BVRLA predicts fleet rebound in 2022 despite supply challenges and business leasing decline
04 November 2021
Author: Sean Keywood
The leasing and rental industry is set to operate an increased number of vehicles next year, according to the BVRLA.
The organisation has forecast the combined size of its members' car fleets to grow by 3% in 2022, despite having seen a 3.3% year-on-year decline in its latest figures, and with continuing fears over the global semiconductor crisis which has severely hampered vehicle production in recent months.
However, a continuing fall in the number of business contract hire cars on fleet is predicted.
The forecasts are among the insights included in the BVRLA's latest Leasing Outlook Report.
Citing data from a survey of members, it found that industry confidence, already up by 108 points year-on-year, is expected to improve further next year, as order banks remain strong despite extended lead times.
Commenting on the findings, BVRLA chief executive Gerry Keaney said: "The resilience of the leasing sector is creating greater levels of confidence within the industry, giving us many reasons to be optimistic going into 2022.
"Despite ongoing difficulties sourcing new vehicles, members have still been able to make progress in electrifying their fleets to improve the sector's sustainability credentials."
The report attributes the decline in the total BVRLA car fleet to lower corporate demand, with the total size of members' business car fleet falling by nearly 8% year-on-year to below the one million mark, at 976,727, and business contract hire - the most popular form of business car finance - seeing a 6.3% decline, with 743,154 such vehicles on fleet. The BVRLA is also forecasting a further 4% fall in business contract hire in a year's time.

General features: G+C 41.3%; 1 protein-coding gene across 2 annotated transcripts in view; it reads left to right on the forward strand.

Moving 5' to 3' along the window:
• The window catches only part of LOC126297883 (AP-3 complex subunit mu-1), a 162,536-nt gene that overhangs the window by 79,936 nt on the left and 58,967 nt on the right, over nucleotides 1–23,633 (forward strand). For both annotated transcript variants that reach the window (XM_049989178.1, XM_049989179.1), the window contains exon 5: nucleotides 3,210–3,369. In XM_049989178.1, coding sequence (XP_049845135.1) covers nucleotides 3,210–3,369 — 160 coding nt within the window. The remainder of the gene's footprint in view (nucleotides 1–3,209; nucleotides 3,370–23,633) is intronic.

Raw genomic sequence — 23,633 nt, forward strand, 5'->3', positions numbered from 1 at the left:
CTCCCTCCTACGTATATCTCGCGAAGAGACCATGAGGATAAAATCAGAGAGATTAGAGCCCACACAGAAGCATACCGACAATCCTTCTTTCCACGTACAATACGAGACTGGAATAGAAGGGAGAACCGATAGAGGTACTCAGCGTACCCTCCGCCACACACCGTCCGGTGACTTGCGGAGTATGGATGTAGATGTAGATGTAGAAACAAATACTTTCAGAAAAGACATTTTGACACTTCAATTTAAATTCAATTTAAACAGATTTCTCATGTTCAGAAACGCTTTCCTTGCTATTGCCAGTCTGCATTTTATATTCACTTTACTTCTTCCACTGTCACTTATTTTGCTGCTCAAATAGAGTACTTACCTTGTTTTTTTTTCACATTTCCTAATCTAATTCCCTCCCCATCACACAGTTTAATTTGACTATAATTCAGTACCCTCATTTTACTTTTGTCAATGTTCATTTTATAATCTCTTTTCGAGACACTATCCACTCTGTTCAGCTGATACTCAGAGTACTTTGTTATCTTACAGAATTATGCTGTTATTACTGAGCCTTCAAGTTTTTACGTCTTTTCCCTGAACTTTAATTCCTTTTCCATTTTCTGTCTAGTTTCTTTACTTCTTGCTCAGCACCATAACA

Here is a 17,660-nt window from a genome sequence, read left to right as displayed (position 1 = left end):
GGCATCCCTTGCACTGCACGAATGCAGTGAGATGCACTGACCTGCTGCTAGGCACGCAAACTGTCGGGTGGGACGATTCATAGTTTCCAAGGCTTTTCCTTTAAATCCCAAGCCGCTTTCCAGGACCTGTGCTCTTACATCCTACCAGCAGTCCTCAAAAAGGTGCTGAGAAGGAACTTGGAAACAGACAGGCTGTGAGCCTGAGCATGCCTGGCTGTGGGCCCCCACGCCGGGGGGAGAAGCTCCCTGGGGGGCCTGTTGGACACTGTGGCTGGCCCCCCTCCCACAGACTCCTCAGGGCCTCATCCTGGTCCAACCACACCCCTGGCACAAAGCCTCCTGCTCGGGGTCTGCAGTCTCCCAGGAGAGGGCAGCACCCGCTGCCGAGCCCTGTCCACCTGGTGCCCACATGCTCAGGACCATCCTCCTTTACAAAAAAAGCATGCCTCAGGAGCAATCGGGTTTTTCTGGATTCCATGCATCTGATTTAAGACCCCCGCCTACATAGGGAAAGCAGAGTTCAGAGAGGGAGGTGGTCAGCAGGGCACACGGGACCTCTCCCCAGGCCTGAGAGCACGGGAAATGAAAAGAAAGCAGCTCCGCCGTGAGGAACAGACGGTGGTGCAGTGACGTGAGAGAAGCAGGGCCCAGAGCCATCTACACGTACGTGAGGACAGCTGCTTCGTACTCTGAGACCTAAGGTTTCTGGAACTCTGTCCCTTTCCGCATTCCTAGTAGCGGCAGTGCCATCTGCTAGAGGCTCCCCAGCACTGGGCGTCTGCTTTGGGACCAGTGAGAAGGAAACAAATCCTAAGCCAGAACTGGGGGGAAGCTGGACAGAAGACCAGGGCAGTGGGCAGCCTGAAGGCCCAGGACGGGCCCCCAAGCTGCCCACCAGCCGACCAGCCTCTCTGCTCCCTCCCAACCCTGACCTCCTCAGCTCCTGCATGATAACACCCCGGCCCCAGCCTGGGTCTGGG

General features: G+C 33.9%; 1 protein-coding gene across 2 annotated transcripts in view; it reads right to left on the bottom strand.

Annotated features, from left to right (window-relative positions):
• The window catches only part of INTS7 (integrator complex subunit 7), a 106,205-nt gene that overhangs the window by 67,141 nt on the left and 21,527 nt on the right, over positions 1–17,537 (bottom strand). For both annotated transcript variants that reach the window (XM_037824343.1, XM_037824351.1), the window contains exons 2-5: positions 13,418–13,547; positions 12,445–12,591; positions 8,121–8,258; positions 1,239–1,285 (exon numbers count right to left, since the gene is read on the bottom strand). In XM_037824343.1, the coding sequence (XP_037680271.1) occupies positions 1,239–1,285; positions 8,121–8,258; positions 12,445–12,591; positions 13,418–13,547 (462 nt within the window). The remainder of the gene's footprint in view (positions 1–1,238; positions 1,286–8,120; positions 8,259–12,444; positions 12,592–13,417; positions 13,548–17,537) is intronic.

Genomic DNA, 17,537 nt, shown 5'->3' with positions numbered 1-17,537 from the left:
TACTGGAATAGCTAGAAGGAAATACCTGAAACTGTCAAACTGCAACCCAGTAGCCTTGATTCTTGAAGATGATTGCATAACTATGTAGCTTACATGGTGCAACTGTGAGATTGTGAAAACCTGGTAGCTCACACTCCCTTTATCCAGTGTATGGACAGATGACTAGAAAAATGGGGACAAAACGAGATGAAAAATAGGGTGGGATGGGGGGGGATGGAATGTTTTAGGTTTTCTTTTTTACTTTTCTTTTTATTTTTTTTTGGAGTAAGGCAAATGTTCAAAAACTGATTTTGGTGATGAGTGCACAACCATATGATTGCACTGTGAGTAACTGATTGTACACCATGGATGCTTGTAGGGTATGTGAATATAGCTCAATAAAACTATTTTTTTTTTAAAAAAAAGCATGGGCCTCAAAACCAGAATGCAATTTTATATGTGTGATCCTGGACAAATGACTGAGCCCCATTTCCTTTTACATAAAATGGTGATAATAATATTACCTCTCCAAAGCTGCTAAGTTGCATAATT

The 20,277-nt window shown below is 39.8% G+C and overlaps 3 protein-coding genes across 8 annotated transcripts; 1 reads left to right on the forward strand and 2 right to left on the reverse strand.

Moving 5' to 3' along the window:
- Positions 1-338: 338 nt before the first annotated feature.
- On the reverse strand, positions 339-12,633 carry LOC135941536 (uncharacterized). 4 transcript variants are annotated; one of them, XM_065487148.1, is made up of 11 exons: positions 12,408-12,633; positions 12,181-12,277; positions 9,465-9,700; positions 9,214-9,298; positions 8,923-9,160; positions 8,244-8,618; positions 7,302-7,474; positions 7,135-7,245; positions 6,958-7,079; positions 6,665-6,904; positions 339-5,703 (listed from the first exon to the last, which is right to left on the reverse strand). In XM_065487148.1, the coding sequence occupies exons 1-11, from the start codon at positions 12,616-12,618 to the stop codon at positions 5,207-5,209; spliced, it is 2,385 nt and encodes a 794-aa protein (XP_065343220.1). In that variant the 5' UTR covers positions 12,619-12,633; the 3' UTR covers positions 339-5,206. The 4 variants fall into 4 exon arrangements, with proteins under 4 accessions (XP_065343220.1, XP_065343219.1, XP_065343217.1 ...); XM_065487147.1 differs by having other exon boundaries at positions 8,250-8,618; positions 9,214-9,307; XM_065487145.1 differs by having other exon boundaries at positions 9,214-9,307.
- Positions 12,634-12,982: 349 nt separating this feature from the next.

The report does however have good news regarding the green credentials of members' fleets, highlighting how these have been reshaped by a soaring uptake of zero-emission vehicles, with battery EVs and plug-in hybrids accounting for over a third of new orders over the last year, and currently having more than double the demand seen for new diesel cars, orders for which have dropped by 56% year-on-year. Diesels currently account for around 39% of the overall fleet, but this proportion is expected to drop rapidly as drivers commonly switch to either alternative fuels or petrol when contracts expire.
The increase in plug-in car adoption has contributed to the BVRLA's average car fleet CO2 emissions figures returning its lowest ever level, at 110.1g/km, a level previously seen before the introduction of the WLTP testing regime caused widespread increases in official new vehicle emissions figures.
In addition, the average emissions figures for new cars registered to members fleets fell to 92.2g/km, compared with 109g/km a year earlier.
The organisation has forecast that its fleet will be 25% plug-in by Q2 next year.
Keaney said: "To see the green credentials of the BVRLA fleet improve to achieve record-low emissions is incredibly encouraging.
"As well as the supply issues, uncertainty remains regarding residual values and long-term tax rates.
"That said, the sector is in a healthy position and continues to drive the industry towards meeting ambitious government targets."